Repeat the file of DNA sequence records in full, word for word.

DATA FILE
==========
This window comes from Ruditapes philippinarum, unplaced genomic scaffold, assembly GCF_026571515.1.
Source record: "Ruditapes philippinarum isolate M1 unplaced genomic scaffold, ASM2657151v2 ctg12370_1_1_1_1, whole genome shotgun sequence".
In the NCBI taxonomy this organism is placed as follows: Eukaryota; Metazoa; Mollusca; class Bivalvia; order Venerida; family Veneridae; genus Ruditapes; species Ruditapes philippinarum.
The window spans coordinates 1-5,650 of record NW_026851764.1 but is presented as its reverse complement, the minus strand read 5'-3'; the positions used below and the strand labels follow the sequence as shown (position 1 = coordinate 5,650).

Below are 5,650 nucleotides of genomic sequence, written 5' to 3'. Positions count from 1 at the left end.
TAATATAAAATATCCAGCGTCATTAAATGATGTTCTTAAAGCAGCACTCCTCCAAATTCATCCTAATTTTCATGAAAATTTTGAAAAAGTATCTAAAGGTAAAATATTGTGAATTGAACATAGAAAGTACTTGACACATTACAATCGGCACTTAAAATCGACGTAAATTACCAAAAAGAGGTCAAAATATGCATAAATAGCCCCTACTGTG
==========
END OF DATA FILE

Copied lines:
This window comes from Ruditapes philippinarum, unplaced genomic scaffold, assembly GCF_026571515.1.
Source record: "Ruditapes philippinarum isolate M1 unplaced genomic scaffold, ASM2657151v2 ctg12370_1_1_1_1, whole genome shotgun sequence".
In the NCBI taxonomy this organism is placed as follows: Eukaryota; Metazoa; Mollusca; class Bivalvia; order Venerida; family Veneridae; genus Ruditapes; species Ruditapes philippinarum.
The window spans coordinates 1-5,650 of record NW_026851764.1 but is presented as its reverse complement, the minus strand read 5'-3'; the positions used below and the strand labels follow the sequence as shown (position 1 = coordinate 5,650).

Below are 5,650 nucleotides of genomic sequence, written 5' to 3'. Positions count from 1 at the left end.
TAATATAAAATATCCAGCGTCATTAAATGATGTTCTTAAAGCAGCACTCCTCCAAATTCATCCTAATTTTCATGAAAATTTTGAAAAAGTATCTAAAGGTAAAATATTGTGAATTGAACATAGAAAGTACTTGACACATTACAATCGGCACTTAAAATCGACGTAAATTACCAAAAAGAGGTCAAAATATGCATAAATAGCCCCTACTGTG